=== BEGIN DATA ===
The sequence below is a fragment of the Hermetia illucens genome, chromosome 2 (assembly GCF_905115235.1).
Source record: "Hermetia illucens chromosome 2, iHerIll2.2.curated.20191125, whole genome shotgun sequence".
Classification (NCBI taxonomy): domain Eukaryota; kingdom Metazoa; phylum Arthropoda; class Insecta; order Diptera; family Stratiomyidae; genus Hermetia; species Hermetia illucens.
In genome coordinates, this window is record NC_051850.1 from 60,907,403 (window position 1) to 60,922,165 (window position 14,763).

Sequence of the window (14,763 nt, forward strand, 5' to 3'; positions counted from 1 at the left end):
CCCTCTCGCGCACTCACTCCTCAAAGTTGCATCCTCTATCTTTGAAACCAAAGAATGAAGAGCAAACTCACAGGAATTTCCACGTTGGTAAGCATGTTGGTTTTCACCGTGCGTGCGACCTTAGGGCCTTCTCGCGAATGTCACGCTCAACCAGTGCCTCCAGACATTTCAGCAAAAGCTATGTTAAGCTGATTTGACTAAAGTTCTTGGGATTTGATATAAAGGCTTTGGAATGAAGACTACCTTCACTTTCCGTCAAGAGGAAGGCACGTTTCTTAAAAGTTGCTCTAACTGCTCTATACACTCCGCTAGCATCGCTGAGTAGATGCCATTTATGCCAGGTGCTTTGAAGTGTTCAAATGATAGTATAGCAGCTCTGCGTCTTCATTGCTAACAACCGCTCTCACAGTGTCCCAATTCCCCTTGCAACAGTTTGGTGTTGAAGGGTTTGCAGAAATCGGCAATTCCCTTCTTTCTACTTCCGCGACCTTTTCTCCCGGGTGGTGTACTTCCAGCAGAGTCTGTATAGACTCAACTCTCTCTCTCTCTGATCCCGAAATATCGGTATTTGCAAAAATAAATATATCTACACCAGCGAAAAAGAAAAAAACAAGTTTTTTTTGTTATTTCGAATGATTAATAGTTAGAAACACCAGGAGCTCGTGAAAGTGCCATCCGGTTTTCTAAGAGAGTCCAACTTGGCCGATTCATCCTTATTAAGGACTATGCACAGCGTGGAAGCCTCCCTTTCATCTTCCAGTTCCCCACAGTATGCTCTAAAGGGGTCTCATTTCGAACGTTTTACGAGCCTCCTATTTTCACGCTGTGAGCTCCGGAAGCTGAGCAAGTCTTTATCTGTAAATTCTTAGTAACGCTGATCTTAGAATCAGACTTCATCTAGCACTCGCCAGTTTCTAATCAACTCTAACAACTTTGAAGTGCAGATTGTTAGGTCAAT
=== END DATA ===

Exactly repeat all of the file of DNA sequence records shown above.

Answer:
The sequence below is a fragment of the Hermetia illucens genome, chromosome 2 (assembly GCF_905115235.1).
Source record: "Hermetia illucens chromosome 2, iHerIll2.2.curated.20191125, whole genome shotgun sequence".
Classification (NCBI taxonomy): domain Eukaryota; kingdom Metazoa; phylum Arthropoda; class Insecta; order Diptera; family Stratiomyidae; genus Hermetia; species Hermetia illucens.
In genome coordinates, this window is record NC_051850.1 from 60,907,403 (window position 1) to 60,922,165 (window position 14,763).

Sequence of the window (14,763 nt, forward strand, 5' to 3'; positions counted from 1 at the left end):
CCCTCTCGCGCACTCACTCCTCAAAGTTGCATCCTCTATCTTTGAAACCAAAGAATGAAGAGCAAACTCACAGGAATTTCCACGTTGGTAAGCATGTTGGTTTTCACCGTGCGTGCGACCTTAGGGCCTTCTCGCGAATGTCACGCTCAACCAGTGCCTCCAGACATTTCAGCAAAAGCTATGTTAAGCTGATTTGACTAAAGTTCTTGGGATTTGATATAAAGGCTTTGGAATGAAGACTACCTTCACTTTCCGTCAAGAGGAAGGCACGTTTCTTAAAAGTTGCTCTAACTGCTCTATACACTCCGCTAGCATCGCTGAGTAGATGCCATTTATGCCAGGTGCTTTGAAGTGTTCAAATGATAGTATAGCAGCTCTGCGTCTTCATTGCTAACAACCGCTCTCACAGTGTCCCAATTCCCCTTGCAACAGTTTGGTGTTGAAGGGTTTGCAGAAATCGGCAATTCCCTTCTTTCTACTTCCGCGACCTTTTCTCCCGGGTGGTGTACTTCCAGCAGAGTCTGTATAGACTCAACTCTCTCTCTCTCTGATCCCGAAATATCGGTATTTGCAAAAATAAATATATCTACACCAGCGAAAAAGAAAAAAACAAGTTTTTTTTGTTATTTCGAATGATTAATAGTTAGAAACACCAGGAGCTCGTGAAAGTGCCATCCGGTTTTCTAAGAGAGTCCAACTTGGCCGATTCATCCTTATTAAGGACTATGCACAGCGTGGAAGCCTCCCTTTCATCTTCCAGTTCCCCACAGTATGCTCTAAAGGGGTCTCATTTCGAACGTTTTACGAGCCTCCTATTTTCACGCTGTGAGCTCCGGAAGCTGAGCAAGTCTTTATCTGTAAATTCTTAGTAACGCTGATCTTAGAATCAGACTTCATCTAGCACTCGCCAGTTTCTAATCAACTCTAACAACTTTGAAGTGCAGATTGTTAGGTCAAT